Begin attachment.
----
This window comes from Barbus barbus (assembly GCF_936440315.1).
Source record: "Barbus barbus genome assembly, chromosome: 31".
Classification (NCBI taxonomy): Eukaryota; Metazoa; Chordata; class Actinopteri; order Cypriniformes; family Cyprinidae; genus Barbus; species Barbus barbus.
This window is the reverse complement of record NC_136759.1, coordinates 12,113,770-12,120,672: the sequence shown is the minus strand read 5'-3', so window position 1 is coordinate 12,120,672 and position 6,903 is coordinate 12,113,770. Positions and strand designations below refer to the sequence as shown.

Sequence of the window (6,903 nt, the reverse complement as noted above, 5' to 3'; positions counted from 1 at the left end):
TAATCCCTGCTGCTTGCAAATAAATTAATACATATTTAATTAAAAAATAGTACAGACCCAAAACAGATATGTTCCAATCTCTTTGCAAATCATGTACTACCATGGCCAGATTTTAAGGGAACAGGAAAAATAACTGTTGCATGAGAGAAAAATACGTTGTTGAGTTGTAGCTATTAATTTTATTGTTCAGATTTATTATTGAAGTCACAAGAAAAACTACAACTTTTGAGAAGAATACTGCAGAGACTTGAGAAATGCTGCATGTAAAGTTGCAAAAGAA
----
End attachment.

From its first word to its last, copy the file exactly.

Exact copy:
This window comes from Barbus barbus (assembly GCF_936440315.1).
Source record: "Barbus barbus genome assembly, chromosome: 31".
Classification (NCBI taxonomy): Eukaryota; Metazoa; Chordata; class Actinopteri; order Cypriniformes; family Cyprinidae; genus Barbus; species Barbus barbus.
This window is the reverse complement of record NC_136759.1, coordinates 12,113,770-12,120,672: the sequence shown is the minus strand read 5'-3', so window position 1 is coordinate 12,120,672 and position 6,903 is coordinate 12,113,770. Positions and strand designations below refer to the sequence as shown.

Sequence of the window (6,903 nt, the reverse complement as noted above, 5' to 3'; positions counted from 1 at the left end):
TAATCCCTGCTGCTTGCAAATAAATTAATACATATTTAATTAAAAAATAGTACAGACCCAAAACAGATATGTTCCAATCTCTTTGCAAATCATGTACTACCATGGCCAGATTTTAAGGGAACAGGAAAAATAACTGTTGCATGAGAGAAAAATACGTTGTTGAGTTGTAGCTATTAATTTTATTGTTCAGATTTATTATTGAAGTCACAAGAAAAACTACAACTTTTGAGAAGAATACTGCAGAGACTTGAGAAATGCTGCATGTAAAGTTGCAAAAGAA